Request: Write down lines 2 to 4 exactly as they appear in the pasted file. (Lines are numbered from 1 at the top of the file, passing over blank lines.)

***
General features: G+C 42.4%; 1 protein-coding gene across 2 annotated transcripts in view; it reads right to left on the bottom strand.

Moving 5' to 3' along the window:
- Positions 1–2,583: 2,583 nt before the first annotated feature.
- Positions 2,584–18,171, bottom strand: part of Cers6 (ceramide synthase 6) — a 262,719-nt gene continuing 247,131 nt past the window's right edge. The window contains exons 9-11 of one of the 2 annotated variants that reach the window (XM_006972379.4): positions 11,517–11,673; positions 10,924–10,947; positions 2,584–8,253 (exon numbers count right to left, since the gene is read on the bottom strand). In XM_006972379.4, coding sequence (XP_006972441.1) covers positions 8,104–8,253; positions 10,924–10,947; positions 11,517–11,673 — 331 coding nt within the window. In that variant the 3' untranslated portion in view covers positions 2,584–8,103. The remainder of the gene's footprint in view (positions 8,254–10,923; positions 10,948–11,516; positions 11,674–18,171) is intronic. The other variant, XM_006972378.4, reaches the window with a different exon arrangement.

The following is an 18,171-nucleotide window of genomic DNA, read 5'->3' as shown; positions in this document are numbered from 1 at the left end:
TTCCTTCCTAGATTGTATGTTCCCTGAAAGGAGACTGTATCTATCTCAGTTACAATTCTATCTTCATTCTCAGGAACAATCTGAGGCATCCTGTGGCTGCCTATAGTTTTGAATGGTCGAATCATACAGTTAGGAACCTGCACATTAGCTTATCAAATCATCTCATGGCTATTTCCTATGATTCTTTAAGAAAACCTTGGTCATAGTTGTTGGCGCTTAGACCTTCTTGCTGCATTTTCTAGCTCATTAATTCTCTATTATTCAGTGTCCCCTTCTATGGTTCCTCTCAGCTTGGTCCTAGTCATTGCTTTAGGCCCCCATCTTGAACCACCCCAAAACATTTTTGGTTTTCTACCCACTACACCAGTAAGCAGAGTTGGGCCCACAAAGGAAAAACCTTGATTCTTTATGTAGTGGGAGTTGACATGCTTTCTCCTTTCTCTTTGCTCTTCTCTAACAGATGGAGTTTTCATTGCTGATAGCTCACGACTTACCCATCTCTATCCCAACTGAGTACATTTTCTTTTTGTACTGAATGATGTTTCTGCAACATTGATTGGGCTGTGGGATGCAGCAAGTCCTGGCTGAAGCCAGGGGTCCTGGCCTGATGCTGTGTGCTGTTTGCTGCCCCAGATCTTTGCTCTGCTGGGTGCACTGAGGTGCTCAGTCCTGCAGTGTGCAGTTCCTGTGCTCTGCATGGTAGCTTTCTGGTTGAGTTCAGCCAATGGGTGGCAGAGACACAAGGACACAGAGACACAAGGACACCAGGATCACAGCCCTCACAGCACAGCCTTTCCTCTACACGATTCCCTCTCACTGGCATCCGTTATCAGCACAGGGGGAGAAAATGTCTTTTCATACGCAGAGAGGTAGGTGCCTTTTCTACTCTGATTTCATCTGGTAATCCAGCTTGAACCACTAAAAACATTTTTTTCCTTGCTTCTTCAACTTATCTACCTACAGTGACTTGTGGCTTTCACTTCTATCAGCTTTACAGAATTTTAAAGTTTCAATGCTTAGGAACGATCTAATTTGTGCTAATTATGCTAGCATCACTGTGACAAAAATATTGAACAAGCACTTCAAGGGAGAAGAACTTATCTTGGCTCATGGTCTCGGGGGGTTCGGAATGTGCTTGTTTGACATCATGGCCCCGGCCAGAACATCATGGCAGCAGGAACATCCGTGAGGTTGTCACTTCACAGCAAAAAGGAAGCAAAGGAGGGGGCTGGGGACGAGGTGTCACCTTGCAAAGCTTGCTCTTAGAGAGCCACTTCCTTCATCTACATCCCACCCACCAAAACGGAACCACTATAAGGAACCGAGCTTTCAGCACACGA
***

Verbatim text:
Moving 5' to 3' along the window:
- Positions 1–2,583: 2,583 nt before the first annotated feature.
- Positions 2,584–18,171, bottom strand: part of Cers6 (ceramide synthase 6) — a 262,719-nt gene continuing 247,131 nt past the window's right edge. The window contains exons 9-11 of one of the 2 annotated variants that reach the window (XM_006972379.4): positions 11,517–11,673; positions 10,924–10,947; positions 2,584–8,253 (exon numbers count right to left, since the gene is read on the bottom strand). In XM_006972379.4, coding sequence (XP_006972441.1) covers positions 8,104–8,253; positions 10,924–10,947; positions 11,517–11,673 — 331 coding nt within the window. In that variant the 3' untranslated portion in view covers positions 2,584–8,103. The remainder of the gene's footprint in view (positions 8,254–10,923; positions 10,948–11,516; positions 11,674–18,171) is intronic. The other variant, XM_006972378.4, reaches the window with a different exon arrangement.